Involvement of R&D and Manufacturing Can Benefit Procurement

Spend Matters welcomes this guest post by Becky Partida, a supply chain management research specialist at APQC.  

Many organizations recognize that the procurement function can provide the business with much more than simply getting the lowest cost for purchased materials and services. These organizations understand the potential for having procurement align its efforts with the strategies and goals of other business units as well as the enterprise as a whole.

In practice, this can take the form of involving other business groups and even external partners in the selection and appraisal of suppliers. According to APQC’s Open Standards Benchmarking in procurement, organizations involve a variety of groups in this activity, from marketing and sales groups to other suppliers, depending on the needs of the organization. However, the R&D/engineering group and manufacturing group are most often involved in this process. About 60 percent of organizations involve the R&D group in supplier selection and appraisal, and just over 56 percent of organizations involve the manufacturing group.

APQC’s data indicates that organizations involving each of these groups in the selection and appraisal of suppliers have distinct advantages over organizations that do not. The first is that they need fewer full-time equivalent employees (FTEs) to appraise and develop suppliers than their counterparts. As shown in the table below, organizations that involve R&D when selecting and appraising suppliers need about two fewer FTEs to appraise and develop suppliers than organizations that do not involve this group. There is a larger difference when considering the involvement of the manufacturing unit of the enterprise: organizations involving this group need nearly six fewer FTEs to appraise and develop suppliers than organizations that do not involve the manufacturing group.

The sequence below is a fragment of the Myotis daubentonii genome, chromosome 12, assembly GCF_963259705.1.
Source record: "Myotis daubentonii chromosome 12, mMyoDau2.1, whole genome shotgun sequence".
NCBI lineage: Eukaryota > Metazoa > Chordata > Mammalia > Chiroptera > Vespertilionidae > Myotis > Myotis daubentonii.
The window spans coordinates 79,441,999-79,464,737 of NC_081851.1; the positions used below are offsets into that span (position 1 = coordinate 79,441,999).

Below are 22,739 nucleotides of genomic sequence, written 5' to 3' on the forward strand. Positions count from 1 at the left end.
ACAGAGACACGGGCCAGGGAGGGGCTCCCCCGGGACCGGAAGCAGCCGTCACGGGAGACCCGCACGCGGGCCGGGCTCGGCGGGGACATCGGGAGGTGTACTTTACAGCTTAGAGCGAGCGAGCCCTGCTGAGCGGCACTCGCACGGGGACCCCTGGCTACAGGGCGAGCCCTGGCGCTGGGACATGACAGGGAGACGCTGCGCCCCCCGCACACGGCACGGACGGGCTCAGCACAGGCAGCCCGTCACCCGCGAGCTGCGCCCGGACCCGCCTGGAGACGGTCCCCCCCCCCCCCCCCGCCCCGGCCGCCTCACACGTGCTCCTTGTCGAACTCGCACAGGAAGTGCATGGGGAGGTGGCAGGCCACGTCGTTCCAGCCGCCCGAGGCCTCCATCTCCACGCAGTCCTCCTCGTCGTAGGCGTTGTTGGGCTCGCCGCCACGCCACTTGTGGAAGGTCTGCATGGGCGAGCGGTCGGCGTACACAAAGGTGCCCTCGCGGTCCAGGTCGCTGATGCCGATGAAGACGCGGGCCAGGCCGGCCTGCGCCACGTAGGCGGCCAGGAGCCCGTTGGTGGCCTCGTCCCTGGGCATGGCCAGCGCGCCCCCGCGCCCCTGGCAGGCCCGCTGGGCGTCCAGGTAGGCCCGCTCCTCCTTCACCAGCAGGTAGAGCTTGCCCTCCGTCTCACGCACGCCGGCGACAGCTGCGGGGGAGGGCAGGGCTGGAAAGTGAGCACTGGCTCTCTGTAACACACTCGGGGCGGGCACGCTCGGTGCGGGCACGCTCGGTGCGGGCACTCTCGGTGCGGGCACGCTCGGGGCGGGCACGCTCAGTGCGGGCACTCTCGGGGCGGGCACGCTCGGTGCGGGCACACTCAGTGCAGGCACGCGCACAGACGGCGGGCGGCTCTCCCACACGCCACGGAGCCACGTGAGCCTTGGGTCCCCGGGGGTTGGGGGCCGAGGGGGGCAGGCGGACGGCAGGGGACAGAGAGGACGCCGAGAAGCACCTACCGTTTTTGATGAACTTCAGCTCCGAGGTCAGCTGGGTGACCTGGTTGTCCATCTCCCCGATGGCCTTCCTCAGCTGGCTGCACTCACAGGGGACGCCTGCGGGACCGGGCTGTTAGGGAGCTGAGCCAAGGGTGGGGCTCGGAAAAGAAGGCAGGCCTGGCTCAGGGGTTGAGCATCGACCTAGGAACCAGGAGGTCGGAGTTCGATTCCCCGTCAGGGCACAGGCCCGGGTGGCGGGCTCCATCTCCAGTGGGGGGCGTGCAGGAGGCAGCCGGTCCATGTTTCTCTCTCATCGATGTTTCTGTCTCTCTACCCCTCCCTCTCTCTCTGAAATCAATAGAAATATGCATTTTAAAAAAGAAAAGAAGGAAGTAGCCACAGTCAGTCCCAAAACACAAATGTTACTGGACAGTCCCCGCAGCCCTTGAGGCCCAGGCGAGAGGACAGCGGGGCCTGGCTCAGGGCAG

Table1

In addition to benefits within the enterprise, organizations involving the R&D or manufacturing functions in supplier selection and appraisal also obtain better performance from their suppliers. As the table below shows, these organizations receive more of their purchase orders complete from suppliers. For organizations involving the R&D function, suppliers deliver 6 percent more purchase orders complete than suppliers for organizations that do not involve R&D. Organizations that involve the manufacturing group receive over 4 percent more of their purchase orders complete compared with their counterparts that do not involve this group.The organizations involving the R&D or manufacturing groups may need fewer employees to appraise and develop suppliers because these groups provide valuable input during the supplier selection process. They can alert the procurement function to any supplier criteria that would ensure purchased materials meet the organization’s product development and production needs. By establishing such criteria up front, organizations involving these groups may be more efficient during the supplier appraisal stage.

Table2

Percentage of Supplier Orders Received On TimeThese organizations also receive more of their supplier orders on time. As shown in the table below, organizations involving the R&D group in supplier selection and assessment receive 1 percent more of their supplier orders on time than their counterparts that do not involve this group. The organizations that involve the manufacturing function receive 3 percent more of their orders on time than their counterparts that do not involve this group.

Table3 (1)

APQC’s data shows that organizations involving the R&D or manufacturing groups when they select and appraise suppliers clearly have better procurement performance both with regard to the number of FTEs needed to evaluate suppliers as well as with supplier delivery. Yet the benefits of involving groups outside of the procurement function in supplier selection goes beyond benefits to procurement performance. By involving the stakeholders that are designing and producing products, organizations can ensure that their suppliers meet the broader needs of the organization. This helps keep the activities of the procurement function aligned with organizational goals and strategies, as well as those of other business units within the enterprise.

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